Reserve Bank of Malawi (RBM) has advised Savings and Credit Cooperatives (Saccos) to embrace the culture of mergers and acquisitions (M&A) to enjoy economies of scale and compete effectively with big financial institutions such as commercial banks.
The central bank call comes amid a slow growth rate of Saccos in the country compared to other countries in the region in terms of membership, asset base and liquidity levels.
Figures from RBM show that Malawi has 48 Saccos with a combined membership of just below 100 000 against an active population of between six and seven million.
Out of the 48 Saccos, small Saccos that are operating manually and are financially stressed are in a majority.
Speaking on Friday during a 2015/16 Joint Planning Forum for Malawi Union of Savings and Credit Cooperatives (Muscco) and Saccos, RBM director for microfinance and capital markets supervision Hastings Mzoma said under the prevailing environment, M&A offer a solution to the woes gripping the Saccos.
“The registrar [of financial institutions] wishes to see Saccos taking the route of merging or take-overs. Even big and performing Saccos can achieve economies of scale if they pool their resources together with small and non-performing saccos,” he said.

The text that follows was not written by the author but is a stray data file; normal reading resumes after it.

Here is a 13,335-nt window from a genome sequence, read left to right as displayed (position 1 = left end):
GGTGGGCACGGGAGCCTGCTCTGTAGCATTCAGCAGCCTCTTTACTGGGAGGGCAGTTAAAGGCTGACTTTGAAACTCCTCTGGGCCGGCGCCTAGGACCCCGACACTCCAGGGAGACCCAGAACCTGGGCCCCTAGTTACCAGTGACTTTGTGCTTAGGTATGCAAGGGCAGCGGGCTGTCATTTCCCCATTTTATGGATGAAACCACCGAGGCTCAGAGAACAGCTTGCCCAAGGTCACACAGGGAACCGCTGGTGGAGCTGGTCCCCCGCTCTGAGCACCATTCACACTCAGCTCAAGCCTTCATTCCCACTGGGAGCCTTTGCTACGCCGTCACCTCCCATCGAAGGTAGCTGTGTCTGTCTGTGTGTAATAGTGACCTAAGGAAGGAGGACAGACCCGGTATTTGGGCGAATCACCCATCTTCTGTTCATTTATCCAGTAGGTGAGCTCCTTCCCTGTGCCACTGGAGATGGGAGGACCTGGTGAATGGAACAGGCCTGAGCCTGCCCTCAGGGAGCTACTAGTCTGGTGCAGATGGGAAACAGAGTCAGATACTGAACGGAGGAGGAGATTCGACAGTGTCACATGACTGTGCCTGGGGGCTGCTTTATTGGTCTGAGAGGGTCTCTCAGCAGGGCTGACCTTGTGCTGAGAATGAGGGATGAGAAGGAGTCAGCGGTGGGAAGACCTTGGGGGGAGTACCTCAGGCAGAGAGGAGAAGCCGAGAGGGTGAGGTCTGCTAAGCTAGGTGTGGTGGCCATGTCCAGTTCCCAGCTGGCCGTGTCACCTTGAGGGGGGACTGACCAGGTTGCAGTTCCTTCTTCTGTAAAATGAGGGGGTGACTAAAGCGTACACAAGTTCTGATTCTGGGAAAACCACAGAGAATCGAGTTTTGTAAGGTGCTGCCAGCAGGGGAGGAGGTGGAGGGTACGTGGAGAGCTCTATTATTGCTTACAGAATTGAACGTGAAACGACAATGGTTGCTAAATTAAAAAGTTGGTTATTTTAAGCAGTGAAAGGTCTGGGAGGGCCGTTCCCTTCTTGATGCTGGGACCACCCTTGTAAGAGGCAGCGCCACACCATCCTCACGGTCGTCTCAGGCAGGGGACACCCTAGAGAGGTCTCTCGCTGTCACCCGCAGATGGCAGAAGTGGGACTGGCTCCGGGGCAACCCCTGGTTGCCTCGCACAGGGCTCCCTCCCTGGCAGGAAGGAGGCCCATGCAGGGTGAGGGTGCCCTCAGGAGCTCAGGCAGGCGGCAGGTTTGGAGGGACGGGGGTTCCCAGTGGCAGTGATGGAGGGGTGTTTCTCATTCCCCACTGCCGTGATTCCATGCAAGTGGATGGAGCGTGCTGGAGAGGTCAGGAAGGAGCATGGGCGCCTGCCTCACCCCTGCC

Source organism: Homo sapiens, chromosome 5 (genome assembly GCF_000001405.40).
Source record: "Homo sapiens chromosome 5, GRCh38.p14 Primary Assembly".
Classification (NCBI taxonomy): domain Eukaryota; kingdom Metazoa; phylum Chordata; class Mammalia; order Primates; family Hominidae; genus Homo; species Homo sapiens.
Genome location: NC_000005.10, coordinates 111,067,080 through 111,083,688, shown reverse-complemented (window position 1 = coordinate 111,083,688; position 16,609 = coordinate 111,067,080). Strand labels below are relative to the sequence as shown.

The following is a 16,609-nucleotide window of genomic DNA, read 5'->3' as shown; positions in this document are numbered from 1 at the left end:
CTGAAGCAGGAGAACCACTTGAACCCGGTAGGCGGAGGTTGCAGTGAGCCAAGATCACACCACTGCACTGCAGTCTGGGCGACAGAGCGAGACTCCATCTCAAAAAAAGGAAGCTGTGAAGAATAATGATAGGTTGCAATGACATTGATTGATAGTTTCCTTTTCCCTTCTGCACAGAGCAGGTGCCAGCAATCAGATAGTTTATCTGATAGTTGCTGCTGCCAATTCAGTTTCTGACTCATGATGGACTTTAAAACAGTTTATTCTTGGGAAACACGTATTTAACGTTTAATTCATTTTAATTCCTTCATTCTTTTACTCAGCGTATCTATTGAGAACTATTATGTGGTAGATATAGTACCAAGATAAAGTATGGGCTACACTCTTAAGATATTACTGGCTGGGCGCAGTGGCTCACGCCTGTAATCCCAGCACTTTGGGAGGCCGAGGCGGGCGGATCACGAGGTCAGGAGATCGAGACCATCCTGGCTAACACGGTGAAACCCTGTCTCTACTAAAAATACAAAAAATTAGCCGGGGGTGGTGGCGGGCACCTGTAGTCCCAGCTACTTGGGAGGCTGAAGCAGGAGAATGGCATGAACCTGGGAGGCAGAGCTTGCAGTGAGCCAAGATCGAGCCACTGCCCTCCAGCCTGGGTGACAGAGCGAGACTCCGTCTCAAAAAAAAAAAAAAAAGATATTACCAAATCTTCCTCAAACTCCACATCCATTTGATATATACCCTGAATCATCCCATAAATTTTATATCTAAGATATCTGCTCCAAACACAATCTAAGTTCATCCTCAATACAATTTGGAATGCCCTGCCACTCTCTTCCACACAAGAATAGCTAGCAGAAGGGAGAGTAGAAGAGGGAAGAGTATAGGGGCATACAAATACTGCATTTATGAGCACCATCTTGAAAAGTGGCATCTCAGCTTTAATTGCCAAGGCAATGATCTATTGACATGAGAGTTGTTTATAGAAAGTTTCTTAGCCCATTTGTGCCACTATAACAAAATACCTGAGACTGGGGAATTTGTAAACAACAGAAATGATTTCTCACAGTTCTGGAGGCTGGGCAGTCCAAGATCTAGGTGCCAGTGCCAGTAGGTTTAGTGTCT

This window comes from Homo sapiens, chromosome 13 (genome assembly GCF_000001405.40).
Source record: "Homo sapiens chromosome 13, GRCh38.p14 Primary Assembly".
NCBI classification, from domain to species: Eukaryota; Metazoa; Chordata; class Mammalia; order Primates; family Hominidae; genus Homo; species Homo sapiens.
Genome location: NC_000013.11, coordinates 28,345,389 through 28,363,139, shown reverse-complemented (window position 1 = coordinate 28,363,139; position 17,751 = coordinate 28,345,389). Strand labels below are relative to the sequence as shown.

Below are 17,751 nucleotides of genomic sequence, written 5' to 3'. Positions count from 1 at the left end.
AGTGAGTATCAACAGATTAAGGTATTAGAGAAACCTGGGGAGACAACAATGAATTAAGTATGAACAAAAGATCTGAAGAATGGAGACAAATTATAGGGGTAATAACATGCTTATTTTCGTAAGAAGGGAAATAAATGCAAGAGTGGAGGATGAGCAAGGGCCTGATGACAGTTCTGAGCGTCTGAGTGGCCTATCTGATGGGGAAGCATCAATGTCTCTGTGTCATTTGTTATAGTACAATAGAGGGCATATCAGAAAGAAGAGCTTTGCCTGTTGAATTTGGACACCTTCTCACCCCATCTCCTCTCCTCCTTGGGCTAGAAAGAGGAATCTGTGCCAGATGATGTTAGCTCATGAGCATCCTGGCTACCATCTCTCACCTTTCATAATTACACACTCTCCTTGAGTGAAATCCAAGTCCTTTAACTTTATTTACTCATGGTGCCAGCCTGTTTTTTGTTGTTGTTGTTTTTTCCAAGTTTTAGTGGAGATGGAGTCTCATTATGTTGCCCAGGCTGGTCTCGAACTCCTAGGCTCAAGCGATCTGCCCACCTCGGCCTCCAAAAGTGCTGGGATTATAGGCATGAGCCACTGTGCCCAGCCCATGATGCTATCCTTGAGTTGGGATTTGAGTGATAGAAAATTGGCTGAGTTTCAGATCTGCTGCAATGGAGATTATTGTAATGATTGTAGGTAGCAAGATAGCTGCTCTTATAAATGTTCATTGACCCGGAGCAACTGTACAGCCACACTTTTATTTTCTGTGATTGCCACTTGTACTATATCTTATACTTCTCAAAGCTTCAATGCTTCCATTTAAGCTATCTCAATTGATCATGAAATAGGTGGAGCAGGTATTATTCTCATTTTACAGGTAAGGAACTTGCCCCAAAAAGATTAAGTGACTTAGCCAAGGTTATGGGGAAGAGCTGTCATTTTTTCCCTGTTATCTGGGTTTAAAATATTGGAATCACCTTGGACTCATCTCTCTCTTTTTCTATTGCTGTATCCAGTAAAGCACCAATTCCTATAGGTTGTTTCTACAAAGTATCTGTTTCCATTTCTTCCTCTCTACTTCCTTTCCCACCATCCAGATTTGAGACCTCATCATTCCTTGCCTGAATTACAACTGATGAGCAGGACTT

“If mergers and take-overs are not solutions, then the Saccos have to be closed and allow new leadership [to come in].”
Commenting on the growth of Saccos, Mzoma said from 2012 when RBM started regulating them to date, their growth has not been sufficient to meaningfully contribute to the country’s gross domestic product (GDP), the broadest measure of economic growth.
He said most Saccos lack governance skills, but said the central bank will help them to improve on that aspect.
Mzoma hinted that RBM will soon be introducing guidelines on asset base for Saccos, membership base as well as liquidity levels that will aid the Saccos to be automated and compete with banks.
Reacting to RBM assertions, Muscco chief executive officer Sylvester Kadzola described RBM advice as “brilliant”, but said on one hand, the Saccos have exceptionally performed in a number of aspects, including on quality asset and capital adequacy, among others.
He said: “In the last four years, we have doubled our assets, we have doubled our loan portfolio, we have doubled our share capital and this means that on the monetary front, there has been progress which to me shows that we have had quality membership that has saved much as it should.
“However, in any cooperative, the key issue is how many are involved and this is a concern we share with RBM on a small membership.” n